- Massachusetts regulators on Sept. 30 launched an investigation into the management of National Grid, pointing to concerns regarding the utility's electric vehicle (EV) program, cybersecurity plan and management of its solar interconnection process.
- Solar advocates say National Grid's interconnection process has created delays that add significantly to project costs and drive customers away. Regulators say these interconnection issues could negatively impact 900 MW of solar projects.
- The decision rejected the bulk of National Grid's Phase II EV proposal, which included 17,700 level 2 and 300 direct current fast charging ports. Some aspects were approved, though the commission included staffing concerns for the program in its management audit.
Massachusetts regulators did not pull any punches in launching their investigation into National Grid leadership, pointing to "potential management problems through to the highest levels of the organization."
Regulators said the investigation will address National Grid's strategic planning processes; staffing decisions and the extent to which they affect the company’s "efficiency of operations and the productivity of its employees;" and broad potential management issues as well as issues related to the utility's relationship with National Grid USA Service Company (NGSC).
The investigation will examine the company's cybersecurity plan approach to IT investment, and concerns it is "reactive, uncoordinated, and has not been vetted to determine benefits Massachusetts ratepayers receive for the costs allocated to them."
NGSC is owned by National Grid and provides management, administrative, accounting, legal, engineering, information systems and other services to National Grid USA subsidiaries, including MECo and Nantucket Electric, according to the order.
The DPU said it has concerns regarding management of National Grid's Phase I EV and Phase II EV programs, and whether there are individuals working on both.
The DPU said it "appears that two different groups were involved in the development of the two phases of the EV Program. ... The Department expects a certain level of continuity in utility management and staffing, and particularly in programs like EV that tend to have a steep learning curve where effective program performance can benefit from gained experience."
The DPU said it also wants to examine concerns regarding National Grid's management of its interconnection process in light of an ongoing transmission study being performed in central and western Massachusetts which could delay the interconnection of affected solar projects totaling over 900 MW.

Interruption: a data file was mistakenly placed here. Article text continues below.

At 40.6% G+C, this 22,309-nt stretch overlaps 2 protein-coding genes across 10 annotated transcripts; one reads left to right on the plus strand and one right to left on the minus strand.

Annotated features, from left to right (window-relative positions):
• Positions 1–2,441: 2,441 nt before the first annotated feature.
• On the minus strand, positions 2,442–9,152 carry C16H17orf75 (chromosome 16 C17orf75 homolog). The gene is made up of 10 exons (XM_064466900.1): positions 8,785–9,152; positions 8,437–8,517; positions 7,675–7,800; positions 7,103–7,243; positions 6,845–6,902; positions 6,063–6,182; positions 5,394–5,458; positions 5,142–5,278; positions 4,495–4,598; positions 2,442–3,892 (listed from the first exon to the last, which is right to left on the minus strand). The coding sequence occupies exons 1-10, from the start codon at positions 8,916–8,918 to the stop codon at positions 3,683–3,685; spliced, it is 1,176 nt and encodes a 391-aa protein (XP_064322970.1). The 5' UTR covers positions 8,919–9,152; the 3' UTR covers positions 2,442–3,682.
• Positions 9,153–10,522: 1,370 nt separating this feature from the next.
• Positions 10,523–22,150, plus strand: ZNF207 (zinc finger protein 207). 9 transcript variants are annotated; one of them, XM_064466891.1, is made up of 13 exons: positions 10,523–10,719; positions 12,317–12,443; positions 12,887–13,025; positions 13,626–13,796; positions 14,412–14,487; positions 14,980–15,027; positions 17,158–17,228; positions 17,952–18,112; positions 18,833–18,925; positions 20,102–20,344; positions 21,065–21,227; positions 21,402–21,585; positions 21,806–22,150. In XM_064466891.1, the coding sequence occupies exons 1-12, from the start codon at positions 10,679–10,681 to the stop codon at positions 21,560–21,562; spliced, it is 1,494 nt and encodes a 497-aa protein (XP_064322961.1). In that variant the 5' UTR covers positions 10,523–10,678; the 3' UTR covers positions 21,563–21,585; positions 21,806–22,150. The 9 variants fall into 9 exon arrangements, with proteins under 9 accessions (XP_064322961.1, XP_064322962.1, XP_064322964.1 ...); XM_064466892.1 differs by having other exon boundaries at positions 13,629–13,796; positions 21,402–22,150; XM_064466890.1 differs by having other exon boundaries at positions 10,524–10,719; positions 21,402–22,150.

"Based on the record evidence, the delay could be years depending on the length of the study and the time needed to implement any necessary system upgrades," said regulators. "The company’s failure to meaningfully engage with the Department and stakeholders prior to the commencement of the [study] raises serious concerns about management decisions made at the company."
National Grid said it would use the review as a chance to make any necessary improvements.
"An external review provides us the opportunity to reinforce our commitment to continuous improvement," spokesperson Robert Kievra said in an email. "As we always do with our internal management reviews, we will seek to emerge from the process prepared to embed any critical learnings into our way of doing business."
Speaking Friday at the Society of Environmental Journalists annual conference in Fort Collins, Colorado, Sunrun Chief Policy Officer Anne Hoskins called the investigation "a huge deal."
"There have been huge delays," Hoskins said of National Grid's process to interconnect new solar projects. She pointed to requirements for multiple meters, difficulties communicating between community solar advocates and the utility, and delays.
"Everybody wants to talk about customer experience. This is a terrible customer experience," said Hoskins, adding that the delays drive up the cost of distributed solar significantly.
"In Australia, in Germany, the cost of putting up distributed solar is about $1/watt. It’s closer to $3/watt here and why? It’s because of interconnection delays [and] permitting delays," she said.
The investigation was included in a 600-page order finalized last month, which increases National Grid's base distribution rates by about $90 million due to investments in clean energy technologies and improvements to grid reliability and resilience.
The DPU's order did allow National Grid to implement three aspects of its EV Phase II program, including a residential off-peak charging rebate, a fleet advisory services plan and co-location of fast charging with solar and/or energy storage. But by eliminating National Grid's proposal for thousands of new charging ports, regulators ultimately reduced National Grid’s base revenue request by approximately $41.8 million.
The DPU's decision means National Grid cannot file another rate case until the end of 2023. The utility's new rates take effect in November.
Gloria Gonzalez contributed to this reporting.